City of Stairs “boasts” a perfect heroine. By the third chapter, I knew how special this particular snowflake was, and that set my impatience in motion. City of Stairs is a cross-genre (detective and fantasy) novel. I wasn’t too displeased about the author using detecting as a means of examining the culture, but I did get annoyed that our heroine always had the answer for everything. Mary Sue-perfection in the extreme.
Imagine a continent whose indigenous population—and whose gods—have been defeated by a smaller nation they had formerly enslaved. The conquerors, the Saypuris, have no gods, and they have done what all imperialistic nations do: they’ve removed almost all traces of the Continental gods from the public sphere. However, one cannot erase history or a culture’s nostalgic attachment to its deities. Thus, secret adherents to the old gods still persist,
as do many “miracles.” Religious extremists, called Restorationists, are going around fomenting riots. The miracles are also problematic, because they really shouldn’t be happening without a god operating them.
When the novel begins, an important Saypuri historian has been assassinated. He had a special love of Continental culture and seems to have stumbled upon something that cost him his life. Are the Restorationists behind his murder? Are the gods and the Restorationists working together? Heck, are the gods still around? And if they are, what do they want? And do we—the reader—really want these gods around?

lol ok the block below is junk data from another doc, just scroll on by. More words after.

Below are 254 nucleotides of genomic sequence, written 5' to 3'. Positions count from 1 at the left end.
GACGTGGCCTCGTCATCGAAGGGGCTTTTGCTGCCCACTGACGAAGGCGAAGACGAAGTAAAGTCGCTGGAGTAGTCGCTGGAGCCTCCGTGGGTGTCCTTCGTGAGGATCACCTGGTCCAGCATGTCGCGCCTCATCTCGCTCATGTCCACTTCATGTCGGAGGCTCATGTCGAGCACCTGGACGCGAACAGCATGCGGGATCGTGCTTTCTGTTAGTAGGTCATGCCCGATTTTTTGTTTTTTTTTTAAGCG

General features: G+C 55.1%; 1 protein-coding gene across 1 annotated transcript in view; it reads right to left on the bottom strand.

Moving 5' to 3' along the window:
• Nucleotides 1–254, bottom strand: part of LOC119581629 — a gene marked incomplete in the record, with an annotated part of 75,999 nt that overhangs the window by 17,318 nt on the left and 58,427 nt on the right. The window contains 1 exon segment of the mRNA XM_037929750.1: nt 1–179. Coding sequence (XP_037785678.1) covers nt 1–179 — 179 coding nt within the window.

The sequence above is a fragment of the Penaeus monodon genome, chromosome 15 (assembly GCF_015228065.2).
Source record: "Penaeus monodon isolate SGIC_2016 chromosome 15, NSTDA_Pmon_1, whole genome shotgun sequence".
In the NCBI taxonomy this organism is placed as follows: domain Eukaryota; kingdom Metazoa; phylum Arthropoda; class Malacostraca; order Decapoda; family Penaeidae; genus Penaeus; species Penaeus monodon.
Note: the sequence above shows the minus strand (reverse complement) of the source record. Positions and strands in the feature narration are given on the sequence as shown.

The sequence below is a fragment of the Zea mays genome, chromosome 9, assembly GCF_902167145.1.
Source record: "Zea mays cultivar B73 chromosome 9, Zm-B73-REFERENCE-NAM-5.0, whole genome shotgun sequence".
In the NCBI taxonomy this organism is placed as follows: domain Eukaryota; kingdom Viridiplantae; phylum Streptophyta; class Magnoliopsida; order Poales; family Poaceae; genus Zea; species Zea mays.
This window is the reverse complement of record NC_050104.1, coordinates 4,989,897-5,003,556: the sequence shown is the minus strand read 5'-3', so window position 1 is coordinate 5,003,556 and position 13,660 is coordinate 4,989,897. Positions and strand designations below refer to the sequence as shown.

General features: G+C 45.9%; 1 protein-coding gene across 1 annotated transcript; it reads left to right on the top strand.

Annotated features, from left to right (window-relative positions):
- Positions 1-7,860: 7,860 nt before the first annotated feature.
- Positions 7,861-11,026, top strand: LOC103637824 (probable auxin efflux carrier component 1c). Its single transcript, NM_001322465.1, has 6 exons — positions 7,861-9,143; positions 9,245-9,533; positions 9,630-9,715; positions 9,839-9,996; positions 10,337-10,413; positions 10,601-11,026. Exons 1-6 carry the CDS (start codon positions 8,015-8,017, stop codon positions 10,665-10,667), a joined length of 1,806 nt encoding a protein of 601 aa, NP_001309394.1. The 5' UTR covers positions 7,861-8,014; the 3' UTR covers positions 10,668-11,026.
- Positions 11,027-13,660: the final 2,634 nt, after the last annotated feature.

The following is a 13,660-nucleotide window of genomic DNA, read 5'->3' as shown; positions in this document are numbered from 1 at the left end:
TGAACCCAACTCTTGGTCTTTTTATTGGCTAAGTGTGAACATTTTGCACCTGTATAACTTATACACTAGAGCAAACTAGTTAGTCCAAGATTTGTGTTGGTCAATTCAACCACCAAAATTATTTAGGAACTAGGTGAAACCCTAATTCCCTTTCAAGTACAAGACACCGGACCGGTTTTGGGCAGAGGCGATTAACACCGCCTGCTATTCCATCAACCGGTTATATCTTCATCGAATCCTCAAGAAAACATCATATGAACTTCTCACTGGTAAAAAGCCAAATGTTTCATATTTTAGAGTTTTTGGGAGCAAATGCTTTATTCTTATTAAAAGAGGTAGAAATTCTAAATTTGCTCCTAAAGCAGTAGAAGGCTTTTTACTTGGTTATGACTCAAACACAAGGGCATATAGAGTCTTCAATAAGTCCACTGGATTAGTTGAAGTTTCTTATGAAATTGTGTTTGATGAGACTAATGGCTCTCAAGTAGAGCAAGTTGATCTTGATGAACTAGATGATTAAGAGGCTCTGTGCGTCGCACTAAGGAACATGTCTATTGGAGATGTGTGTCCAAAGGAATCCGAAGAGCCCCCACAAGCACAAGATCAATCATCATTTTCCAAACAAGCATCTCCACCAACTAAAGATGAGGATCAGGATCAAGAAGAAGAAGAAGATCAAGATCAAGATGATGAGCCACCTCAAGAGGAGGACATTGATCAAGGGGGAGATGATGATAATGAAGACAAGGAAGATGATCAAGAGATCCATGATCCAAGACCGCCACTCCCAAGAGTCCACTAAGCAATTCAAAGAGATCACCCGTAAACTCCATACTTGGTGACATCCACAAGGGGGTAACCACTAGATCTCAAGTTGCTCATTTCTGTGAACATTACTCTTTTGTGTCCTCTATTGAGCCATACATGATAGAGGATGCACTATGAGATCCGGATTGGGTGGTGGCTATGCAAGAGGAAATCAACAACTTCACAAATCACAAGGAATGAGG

Now this is where the book and I began to part. I also will have to part ways with readers who consider religion evil. Yep, there are many things in this book which I dislike which readers might actually love. So, here goes.
True, the Continentals have a very backward attitude toward women and homosexuals. But as a dark-skinned religious woman, I’m hardwired to be on the side of the religious Continentals. I dislike imperialists, even if the heroine is imperialistic-lite and “admires” the religion of the conquered Continentals. She’s not scornful, but she is smug and patronizing--and she has taken on the imperialist burden of preventing a culture from finding its past. Let me confess that, as a kid, I was always on the “Indians’ side” whenever I watched cowboy movies. I always rooted for the monster to win when I watched
Creature Features. And no matter how weird the religion was in any film or book—nonfiction or fictional—if they were battling atheists, I was always on the side of the religious characters. Religion, history, and politics make strange bedfellows.
Seeing this is my personality, I plowed through the story, knowing that I was really just being peevish. I tried to give the novel a chance. But a rich effete closeted gay aristocrat whose cultural politics and religion
are ruled by his sexuality, a tough-as-nails, ball-buster female governor, a brawny Hagrid-like bodyguard from the north, and an ignorant emotional judgmental misogynist religious conservatives Big Bad were all stereotypes I had to wade through. Funny thing, though: I couldn’t stop reading because of the fantastic world-building.
The world-building and the detective story go perfectly well together. Our stereotypically open-minded and plucky heroine is up for her task of discovering all that is left of Continental history and destroying it. The way the world is built, the history and ramifications of each deity’s power, the social implications of cultural war, and the interactions of the various religions were so well-drawn, they were amazing! The world-building makes for a good book.
Still, ultimately, the “war against the gods” thing irked me. Again, it probably won’t irk most secular-thinking scifi/fantasy readers, but the whole “Who watches the Watchers” Star-trekking of religion can really bother a conservative religious person. So, excellent book. But not for me.